Rapid-prototyping and digital fabrication are all the new rage in urban economic development. While few policies have been published in regards to this emerging trend in New York City, the NYC Economic Development Corporation and the Mayor’s Office have both publicly announced these fields as potential growth sectors. Open Source Ecology, the group behind the Global Village Construction Set, sees an economic and socially responsible future in prototyping and digital fabrication, too: they call it flexible, decentralized, cheap, customizable, and of having the potential to empower the poor. With locally designed and interchangeable parts, many self-replicating, these systems allow for not only consumer production, but also for economic self-sufficiency.

Unfortunately, New York City land use regulations are somewhat outdated and many of the new materials needed or produced by these digital fabrication tools are not recognized. Production and industrial activities have changed greatly since the 1960’s and will most likely continue to evolve exponentially, forcing land use planners to adapt and envision a future with extreme specificity. For example, New York City has no use group for extruded, slip-cast, and molded rice slurry production (a potential rapid fabrication material), yet we have a use group for open coal storage. Even if we added all the materials we know of today to our zoning resolution’s list of allowable use groups, the list would probably be out of date by the time of their adoption and publication. And this does not even consider the role of Performance Standards in measuring and regulating urban production. For another option in planning for industry, check out this previous blog entry on proximity vs. speed.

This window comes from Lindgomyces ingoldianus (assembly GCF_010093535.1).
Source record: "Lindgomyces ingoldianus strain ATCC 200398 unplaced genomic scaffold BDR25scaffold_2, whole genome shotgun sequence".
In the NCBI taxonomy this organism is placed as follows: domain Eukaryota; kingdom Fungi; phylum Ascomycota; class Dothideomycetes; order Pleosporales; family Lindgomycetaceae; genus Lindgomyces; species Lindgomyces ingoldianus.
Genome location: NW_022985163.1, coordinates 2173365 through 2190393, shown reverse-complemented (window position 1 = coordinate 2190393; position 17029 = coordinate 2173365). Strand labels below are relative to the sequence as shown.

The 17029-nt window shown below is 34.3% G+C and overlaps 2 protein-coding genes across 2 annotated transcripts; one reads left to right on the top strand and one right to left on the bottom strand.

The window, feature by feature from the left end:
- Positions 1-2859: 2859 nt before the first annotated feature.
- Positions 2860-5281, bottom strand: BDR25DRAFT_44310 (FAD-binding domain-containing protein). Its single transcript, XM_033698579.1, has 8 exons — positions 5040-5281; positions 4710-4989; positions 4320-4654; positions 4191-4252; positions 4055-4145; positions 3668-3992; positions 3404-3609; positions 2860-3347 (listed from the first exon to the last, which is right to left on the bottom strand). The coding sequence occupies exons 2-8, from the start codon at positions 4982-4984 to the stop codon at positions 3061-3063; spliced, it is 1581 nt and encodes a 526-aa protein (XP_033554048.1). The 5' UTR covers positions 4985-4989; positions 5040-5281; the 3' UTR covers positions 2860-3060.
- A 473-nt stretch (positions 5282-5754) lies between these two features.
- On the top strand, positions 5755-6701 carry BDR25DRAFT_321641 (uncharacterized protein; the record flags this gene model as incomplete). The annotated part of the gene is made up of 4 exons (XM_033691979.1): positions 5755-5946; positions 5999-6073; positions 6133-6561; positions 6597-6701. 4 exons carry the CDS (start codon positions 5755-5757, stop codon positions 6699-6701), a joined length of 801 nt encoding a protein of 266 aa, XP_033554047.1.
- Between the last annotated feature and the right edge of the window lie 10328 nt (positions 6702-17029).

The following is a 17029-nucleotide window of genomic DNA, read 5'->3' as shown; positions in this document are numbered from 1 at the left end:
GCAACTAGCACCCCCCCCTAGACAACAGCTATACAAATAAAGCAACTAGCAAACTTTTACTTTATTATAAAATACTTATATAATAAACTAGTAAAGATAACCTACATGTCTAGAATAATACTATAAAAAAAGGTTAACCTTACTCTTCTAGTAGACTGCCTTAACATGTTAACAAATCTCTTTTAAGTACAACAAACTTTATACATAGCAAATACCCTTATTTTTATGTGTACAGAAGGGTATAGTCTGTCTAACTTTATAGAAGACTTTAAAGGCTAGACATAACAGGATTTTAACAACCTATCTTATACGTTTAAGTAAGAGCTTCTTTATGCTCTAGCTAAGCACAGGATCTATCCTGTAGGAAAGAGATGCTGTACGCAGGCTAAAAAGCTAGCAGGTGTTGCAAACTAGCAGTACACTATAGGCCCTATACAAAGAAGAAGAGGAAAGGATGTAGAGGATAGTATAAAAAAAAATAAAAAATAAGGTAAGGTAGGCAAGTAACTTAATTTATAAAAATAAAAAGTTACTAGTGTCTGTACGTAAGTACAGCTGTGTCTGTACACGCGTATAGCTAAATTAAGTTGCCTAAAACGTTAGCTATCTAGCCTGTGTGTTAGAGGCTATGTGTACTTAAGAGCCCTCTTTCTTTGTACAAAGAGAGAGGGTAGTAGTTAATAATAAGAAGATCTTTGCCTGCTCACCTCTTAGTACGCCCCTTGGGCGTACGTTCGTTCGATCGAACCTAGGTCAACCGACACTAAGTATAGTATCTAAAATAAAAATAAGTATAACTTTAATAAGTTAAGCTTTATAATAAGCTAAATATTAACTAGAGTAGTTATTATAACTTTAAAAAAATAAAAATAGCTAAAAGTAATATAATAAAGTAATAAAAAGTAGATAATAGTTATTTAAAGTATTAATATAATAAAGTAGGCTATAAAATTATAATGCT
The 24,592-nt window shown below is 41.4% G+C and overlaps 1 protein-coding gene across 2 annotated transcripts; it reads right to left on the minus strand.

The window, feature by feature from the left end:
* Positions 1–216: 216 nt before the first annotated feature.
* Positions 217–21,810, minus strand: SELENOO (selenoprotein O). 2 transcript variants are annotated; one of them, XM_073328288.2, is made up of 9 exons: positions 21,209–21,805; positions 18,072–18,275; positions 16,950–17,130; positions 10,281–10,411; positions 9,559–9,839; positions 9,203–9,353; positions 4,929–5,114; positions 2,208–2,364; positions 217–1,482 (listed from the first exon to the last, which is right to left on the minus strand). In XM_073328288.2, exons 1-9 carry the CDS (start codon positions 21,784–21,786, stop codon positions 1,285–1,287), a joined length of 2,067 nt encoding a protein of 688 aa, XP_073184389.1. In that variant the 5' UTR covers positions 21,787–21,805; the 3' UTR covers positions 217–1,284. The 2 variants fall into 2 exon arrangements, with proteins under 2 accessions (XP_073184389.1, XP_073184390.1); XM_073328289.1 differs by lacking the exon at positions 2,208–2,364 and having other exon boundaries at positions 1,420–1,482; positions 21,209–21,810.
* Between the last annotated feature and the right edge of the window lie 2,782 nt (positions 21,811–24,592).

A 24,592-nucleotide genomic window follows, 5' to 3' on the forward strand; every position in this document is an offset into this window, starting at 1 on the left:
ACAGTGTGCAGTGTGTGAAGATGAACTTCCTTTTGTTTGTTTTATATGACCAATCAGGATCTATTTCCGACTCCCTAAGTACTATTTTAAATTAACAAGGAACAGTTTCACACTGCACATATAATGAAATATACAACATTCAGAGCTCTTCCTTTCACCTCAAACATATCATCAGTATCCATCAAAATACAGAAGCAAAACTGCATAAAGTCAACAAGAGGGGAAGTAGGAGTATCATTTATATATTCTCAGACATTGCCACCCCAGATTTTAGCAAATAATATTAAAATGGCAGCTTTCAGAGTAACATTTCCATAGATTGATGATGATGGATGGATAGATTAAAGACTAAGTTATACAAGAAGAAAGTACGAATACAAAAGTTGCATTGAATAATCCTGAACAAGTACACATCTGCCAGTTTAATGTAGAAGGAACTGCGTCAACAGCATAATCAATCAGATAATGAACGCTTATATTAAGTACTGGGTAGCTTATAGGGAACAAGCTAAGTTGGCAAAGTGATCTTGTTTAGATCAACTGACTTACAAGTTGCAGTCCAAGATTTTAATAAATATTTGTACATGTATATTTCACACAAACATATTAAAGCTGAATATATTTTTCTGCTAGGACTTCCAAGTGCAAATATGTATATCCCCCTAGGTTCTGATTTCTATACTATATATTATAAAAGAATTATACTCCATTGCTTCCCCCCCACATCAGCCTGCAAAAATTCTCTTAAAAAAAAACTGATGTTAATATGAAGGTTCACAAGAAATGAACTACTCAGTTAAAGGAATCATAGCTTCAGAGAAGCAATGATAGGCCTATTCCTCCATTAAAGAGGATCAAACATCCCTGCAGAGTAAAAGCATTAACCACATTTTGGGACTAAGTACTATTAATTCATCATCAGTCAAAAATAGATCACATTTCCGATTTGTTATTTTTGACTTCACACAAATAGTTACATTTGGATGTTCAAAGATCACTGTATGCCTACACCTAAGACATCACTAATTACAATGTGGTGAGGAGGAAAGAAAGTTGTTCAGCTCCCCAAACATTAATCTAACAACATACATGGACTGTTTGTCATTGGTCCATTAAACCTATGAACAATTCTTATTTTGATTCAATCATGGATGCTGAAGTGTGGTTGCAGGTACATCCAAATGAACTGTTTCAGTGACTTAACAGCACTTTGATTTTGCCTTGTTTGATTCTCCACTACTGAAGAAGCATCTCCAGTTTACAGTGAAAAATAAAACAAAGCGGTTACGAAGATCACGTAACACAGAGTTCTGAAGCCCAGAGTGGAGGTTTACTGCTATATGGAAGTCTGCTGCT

One of the reasons I became an urban planner was because of the varied skills and perspectives the field encourages. Many of my colleagues come from disparate professional and educational backgrounds, further adding to the sundry perspectives of my fellow urbanophiles. I am not saying that urban planners are the ideal human specimen, but this broad perspective, the human ability to excel at multiple skills and tasks, is what has helped humans adapt and thrive. Learning about and encouraging self-sufficiency tools’ entrance into the urban environment will be difficult, and may even require a new way we zone and regulate our cities, but could go a long way in quelling our innate human need for self-sufficiency and solve some of our economic and environmental woes as well.